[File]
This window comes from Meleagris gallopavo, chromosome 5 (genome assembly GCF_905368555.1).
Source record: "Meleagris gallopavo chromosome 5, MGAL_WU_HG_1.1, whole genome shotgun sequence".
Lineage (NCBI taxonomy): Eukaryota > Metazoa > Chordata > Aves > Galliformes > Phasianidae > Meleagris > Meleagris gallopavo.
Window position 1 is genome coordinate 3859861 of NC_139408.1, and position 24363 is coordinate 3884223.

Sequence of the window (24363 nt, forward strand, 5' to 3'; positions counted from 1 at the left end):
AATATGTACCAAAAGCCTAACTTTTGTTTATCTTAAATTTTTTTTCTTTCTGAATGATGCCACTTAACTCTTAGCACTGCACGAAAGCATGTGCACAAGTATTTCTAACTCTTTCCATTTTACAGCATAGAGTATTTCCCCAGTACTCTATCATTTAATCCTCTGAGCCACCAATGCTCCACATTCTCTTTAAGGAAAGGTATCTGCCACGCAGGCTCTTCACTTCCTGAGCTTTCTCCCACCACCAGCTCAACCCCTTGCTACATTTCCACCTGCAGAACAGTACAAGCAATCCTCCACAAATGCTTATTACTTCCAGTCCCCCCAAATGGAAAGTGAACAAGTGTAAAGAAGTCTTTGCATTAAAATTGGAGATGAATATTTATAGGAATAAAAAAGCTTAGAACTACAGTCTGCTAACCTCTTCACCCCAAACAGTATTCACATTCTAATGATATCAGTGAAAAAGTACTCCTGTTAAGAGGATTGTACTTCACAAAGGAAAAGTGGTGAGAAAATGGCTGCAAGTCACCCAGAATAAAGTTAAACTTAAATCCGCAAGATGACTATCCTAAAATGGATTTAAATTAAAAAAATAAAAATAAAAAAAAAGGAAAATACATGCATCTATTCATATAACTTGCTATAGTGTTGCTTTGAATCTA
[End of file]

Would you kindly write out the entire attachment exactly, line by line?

This window comes from Meleagris gallopavo, chromosome 5 (genome assembly GCF_905368555.1).
Source record: "Meleagris gallopavo chromosome 5, MGAL_WU_HG_1.1, whole genome shotgun sequence".
Lineage (NCBI taxonomy): Eukaryota > Metazoa > Chordata > Aves > Galliformes > Phasianidae > Meleagris > Meleagris gallopavo.
Window position 1 is genome coordinate 3859861 of NC_139408.1, and position 24363 is coordinate 3884223.

Sequence of the window (24363 nt, forward strand, 5' to 3'; positions counted from 1 at the left end):
AATATGTACCAAAAGCCTAACTTTTGTTTATCTTAAATTTTTTTTCTTTCTGAATGATGCCACTTAACTCTTAGCACTGCACGAAAGCATGTGCACAAGTATTTCTAACTCTTTCCATTTTACAGCATAGAGTATTTCCCCAGTACTCTATCATTTAATCCTCTGAGCCACCAATGCTCCACATTCTCTTTAAGGAAAGGTATCTGCCACGCAGGCTCTTCACTTCCTGAGCTTTCTCCCACCACCAGCTCAACCCCTTGCTACATTTCCACCTGCAGAACAGTACAAGCAATCCTCCACAAATGCTTATTACTTCCAGTCCCCCCAAATGGAAAGTGAACAAGTGTAAAGAAGTCTTTGCATTAAAATTGGAGATGAATATTTATAGGAATAAAAAAGCTTAGAACTACAGTCTGCTAACCTCTTCACCCCAAACAGTATTCACATTCTAATGATATCAGTGAAAAAGTACTCCTGTTAAGAGGATTGTACTTCACAAAGGAAAAGTGGTGAGAAAATGGCTGCAAGTCACCCAGAATAAAGTTAAACTTAAATCCGCAAGATGACTATCCTAAAATGGATTTAAATTAAAAAAATAAAAATAAAAAAAAAGGAAAATACATGCATCTATTCATATAACTTGCTATAGTGTTGCTTTGAATCTA